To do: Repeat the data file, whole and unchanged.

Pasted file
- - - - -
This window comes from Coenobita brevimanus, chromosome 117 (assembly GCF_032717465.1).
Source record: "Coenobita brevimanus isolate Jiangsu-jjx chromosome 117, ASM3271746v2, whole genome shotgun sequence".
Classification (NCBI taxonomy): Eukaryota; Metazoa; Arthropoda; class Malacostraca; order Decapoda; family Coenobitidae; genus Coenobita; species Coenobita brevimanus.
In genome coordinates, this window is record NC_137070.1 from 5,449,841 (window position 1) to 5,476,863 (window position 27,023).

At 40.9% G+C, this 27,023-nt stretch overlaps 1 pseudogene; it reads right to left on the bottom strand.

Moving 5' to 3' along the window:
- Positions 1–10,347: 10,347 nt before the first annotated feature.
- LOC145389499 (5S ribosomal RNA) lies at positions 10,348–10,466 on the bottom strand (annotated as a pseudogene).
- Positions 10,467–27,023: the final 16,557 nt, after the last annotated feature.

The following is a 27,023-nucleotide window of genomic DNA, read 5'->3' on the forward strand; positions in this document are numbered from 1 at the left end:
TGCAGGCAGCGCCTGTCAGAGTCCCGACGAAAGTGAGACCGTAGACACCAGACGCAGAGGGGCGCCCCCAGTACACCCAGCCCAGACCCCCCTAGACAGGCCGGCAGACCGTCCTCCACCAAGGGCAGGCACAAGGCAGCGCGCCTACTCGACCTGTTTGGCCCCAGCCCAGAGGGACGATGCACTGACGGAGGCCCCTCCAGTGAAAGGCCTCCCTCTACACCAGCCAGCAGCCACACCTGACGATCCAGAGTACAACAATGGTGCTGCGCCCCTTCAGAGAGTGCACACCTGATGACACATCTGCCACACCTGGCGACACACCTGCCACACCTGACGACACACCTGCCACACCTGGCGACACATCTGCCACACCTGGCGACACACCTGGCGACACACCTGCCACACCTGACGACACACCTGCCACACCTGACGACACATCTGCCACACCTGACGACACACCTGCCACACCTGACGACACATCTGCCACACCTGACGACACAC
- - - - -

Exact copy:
This window comes from Coenobita brevimanus, chromosome 117 (assembly GCF_032717465.1).
Source record: "Coenobita brevimanus isolate Jiangsu-jjx chromosome 117, ASM3271746v2, whole genome shotgun sequence".
Classification (NCBI taxonomy): Eukaryota; Metazoa; Arthropoda; class Malacostraca; order Decapoda; family Coenobitidae; genus Coenobita; species Coenobita brevimanus.
In genome coordinates, this window is record NC_137070.1 from 5,449,841 (window position 1) to 5,476,863 (window position 27,023).

At 40.9% G+C, this 27,023-nt stretch overlaps 1 pseudogene; it reads right to left on the bottom strand.

Moving 5' to 3' along the window:
- Positions 1–10,347: 10,347 nt before the first annotated feature.
- LOC145389499 (5S ribosomal RNA) lies at positions 10,348–10,466 on the bottom strand (annotated as a pseudogene).
- Positions 10,467–27,023: the final 16,557 nt, after the last annotated feature.

The following is a 27,023-nucleotide window of genomic DNA, read 5'->3' on the forward strand; positions in this document are numbered from 1 at the left end:
TGCAGGCAGCGCCTGTCAGAGTCCCGACGAAAGTGAGACCGTAGACACCAGACGCAGAGGGGCGCCCCCAGTACACCCAGCCCAGACCCCCCTAGACAGGCCGGCAGACCGTCCTCCACCAAGGGCAGGCACAAGGCAGCGCGCCTACTCGACCTGTTTGGCCCCAGCCCAGAGGGACGATGCACTGACGGAGGCCCCTCCAGTGAAAGGCCTCCCTCTACACCAGCCAGCAGCCACACCTGACGATCCAGAGTACAACAATGGTGCTGCGCCCCTTCAGAGAGTGCACACCTGATGACACATCTGCCACACCTGGCGACACACCTGCCACACCTGACGACACACCTGCCACACCTGGCGACACATCTGCCACACCTGGCGACACACCTGGCGACACACCTGCCACACCTGACGACACACCTGCCACACCTGACGACACATCTGCCACACCTGACGACACACCTGCCACACCTGACGACACATCTGCCACACCTGACGACACAC